How far does congressional investigative power go?
© Victoria Sarno Jordan

As tension around the Russia investigations increase, former Director of National Intelligence Dan CoatsDaniel (Dan) Ray CoatsCounterintelligence needs reboot for 21st century Ending FISA’s sunset provisions is not a risk worth taking Overnight Cybersecurity: Facebook's Sandberg backs release of Russian ads | Watchdog to probe alleged FCC cyberattack | Trump officially nominates new DHS head MORE and Attorney General Jeff SessionsJefferson (Jeff) Beauregard SessionsCurtis wins Chaffetz's former Utah House seat Overnight Cybersecurity: What we learned from Carter Page's House Intel testimony | House to mark up foreign intel reform law | FBI can't access Texas shooter's phone | Sessions to testify at hearing amid Russia scrutiny FBI can’t unlock Texas shooter’s phone MORE may not be the only administration officials faced with tough choices. This question is presented: what should happen if senior administration officials don’t respond to questions from the Senate Intelligence Committee (or another Committee) on the basis it would be "inappropriate"?

Each branch of government has historically generally recognized its limits and allowed the other two to exert checks. For instance, the tug-of-war between outgoing President Adams' judicial appointments, and incoming President Jefferson's efforts to thwart them, was resolved via the Supreme Court decision, Marbury v. Madison, arguably establishing the judicial review doctrine. The outcome wasn’t pretty, but wasn’t resolved at gunpoint, either. And legislative oversight of the executive represents a core constitutional function—one with which many an administration has contended.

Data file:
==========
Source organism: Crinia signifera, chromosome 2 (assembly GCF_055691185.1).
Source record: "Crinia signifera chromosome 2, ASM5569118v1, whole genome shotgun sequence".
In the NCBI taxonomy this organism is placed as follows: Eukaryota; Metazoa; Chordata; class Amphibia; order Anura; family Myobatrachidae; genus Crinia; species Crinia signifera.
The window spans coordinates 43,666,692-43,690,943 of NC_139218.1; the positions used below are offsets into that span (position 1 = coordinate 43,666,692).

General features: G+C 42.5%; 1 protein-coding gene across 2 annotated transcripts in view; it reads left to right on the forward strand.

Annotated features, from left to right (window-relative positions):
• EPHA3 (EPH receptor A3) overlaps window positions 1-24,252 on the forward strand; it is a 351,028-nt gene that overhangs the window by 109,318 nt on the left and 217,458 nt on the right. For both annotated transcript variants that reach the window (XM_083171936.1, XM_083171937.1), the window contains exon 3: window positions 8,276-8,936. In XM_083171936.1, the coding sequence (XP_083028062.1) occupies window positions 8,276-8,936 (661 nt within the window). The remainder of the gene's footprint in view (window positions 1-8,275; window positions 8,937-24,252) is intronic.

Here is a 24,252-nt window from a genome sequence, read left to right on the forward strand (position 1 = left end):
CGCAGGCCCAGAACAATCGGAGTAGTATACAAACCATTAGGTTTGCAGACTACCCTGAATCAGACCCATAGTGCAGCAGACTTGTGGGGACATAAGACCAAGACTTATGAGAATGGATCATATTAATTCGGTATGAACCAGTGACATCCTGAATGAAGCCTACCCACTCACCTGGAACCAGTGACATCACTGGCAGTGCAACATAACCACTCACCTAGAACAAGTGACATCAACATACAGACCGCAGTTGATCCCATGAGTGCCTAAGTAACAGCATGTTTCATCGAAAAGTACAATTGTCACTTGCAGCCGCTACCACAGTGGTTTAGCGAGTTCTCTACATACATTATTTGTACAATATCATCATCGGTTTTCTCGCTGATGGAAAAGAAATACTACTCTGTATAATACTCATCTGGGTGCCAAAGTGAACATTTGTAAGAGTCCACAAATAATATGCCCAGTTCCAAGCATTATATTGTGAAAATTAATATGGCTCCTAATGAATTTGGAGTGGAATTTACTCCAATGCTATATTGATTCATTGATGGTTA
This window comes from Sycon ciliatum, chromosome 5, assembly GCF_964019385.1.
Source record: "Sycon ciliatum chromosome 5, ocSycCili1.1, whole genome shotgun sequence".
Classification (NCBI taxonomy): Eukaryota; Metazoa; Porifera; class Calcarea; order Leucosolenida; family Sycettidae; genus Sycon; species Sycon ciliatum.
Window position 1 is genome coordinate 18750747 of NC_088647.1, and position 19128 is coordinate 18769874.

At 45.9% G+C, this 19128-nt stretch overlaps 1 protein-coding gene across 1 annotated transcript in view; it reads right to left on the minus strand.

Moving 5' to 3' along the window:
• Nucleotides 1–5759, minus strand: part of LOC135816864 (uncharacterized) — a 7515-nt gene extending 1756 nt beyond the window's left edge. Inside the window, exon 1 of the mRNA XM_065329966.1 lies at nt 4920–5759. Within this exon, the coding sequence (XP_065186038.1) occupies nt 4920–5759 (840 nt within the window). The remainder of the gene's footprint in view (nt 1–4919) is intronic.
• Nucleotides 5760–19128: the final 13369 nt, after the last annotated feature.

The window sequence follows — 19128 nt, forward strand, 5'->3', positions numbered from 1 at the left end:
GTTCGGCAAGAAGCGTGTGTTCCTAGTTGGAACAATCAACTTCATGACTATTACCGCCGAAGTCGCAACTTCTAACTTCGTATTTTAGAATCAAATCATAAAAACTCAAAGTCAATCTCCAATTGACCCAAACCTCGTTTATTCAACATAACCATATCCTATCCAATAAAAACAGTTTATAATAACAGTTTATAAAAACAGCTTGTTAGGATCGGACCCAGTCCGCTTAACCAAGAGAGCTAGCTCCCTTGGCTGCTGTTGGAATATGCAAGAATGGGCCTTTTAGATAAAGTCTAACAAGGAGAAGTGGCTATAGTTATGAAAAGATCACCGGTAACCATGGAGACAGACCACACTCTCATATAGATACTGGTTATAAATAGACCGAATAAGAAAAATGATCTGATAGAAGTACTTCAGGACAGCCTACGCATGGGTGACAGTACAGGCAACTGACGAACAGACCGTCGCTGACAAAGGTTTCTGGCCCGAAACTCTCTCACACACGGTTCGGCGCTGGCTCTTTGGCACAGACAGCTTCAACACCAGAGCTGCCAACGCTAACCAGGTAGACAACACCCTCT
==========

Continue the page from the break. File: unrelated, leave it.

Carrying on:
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Begrudging compromise tends to be the norm for congressional oversight conflict resolution, though with exceptions. If negotiations fail, Congress can enforce its investigative authority through its contempt power, which is both statutory and inherent. This power provides for three basic mechanisms to enforce congressional investigatory requests.

First, pursuant to 2 U.S.C. §§192,194, either house of Congress can vote to refer criminal contempt prosecutions to the Justice Department. Second, Senate rules authorize the body to pursue its own federal civil contempt action. The House can also pass a resolution authorizing like pursuit of civil contempt.

Finally, a congressional chamber can assert its inherent authority, in which its Sergeant-at-Arms arrests and brings a recalcitrant witness to the inquiring chamber for questioning. According to a May 12, 2017 Congressional Research Service report, this allows “Congress to rely on its own constitutional authority to detain and imprison a contemnor until the individual complies with congressional demands.”

Significantly, each enforcement approach requires the interrogating chamber to proceed only via majority vote. So, what would it take for the Republican House or Senate to vote to authorize the Justice Department to prosecute a Trump Administration official for contempt? Deputy Attorney General Rosenstein’s authorization of Special Counsel Robert Mueller to conduct the “Russia investigation” remains fraught. Just think about what would happen if a house of Congress directed the deputy attorney general to initiate contempt proceedings against his boss, the Attorney General.

Historically, Congress’ requests to the Justice Department to initiate contempt proceedings against fellow administration officials haven’t gone well. When the Republican-controlled House voted in 2012 to refer then-Attorney General Holder to DOJ for a criminal contempt prosecution for failure to comply with a subpoena, DOJ never enforced the contempt. In 1982, when the Democratic-controlled House voted to hold EPA Administrator Anne Gorsuch Burford (the mother of newly elevated Justice Neil Gorsuch) in contempt for failure to produce documents, again DOJ refused to move forward.

Congress' power and authority to oversee the executive branch's execution of laws date back to 1792 when then-Rep. James Madison led the first congressional oversight investigation. And the legislative oversight's historical antecedents stretch back even further, beyond the Enlightenment in the late 1600's through the early 1800's.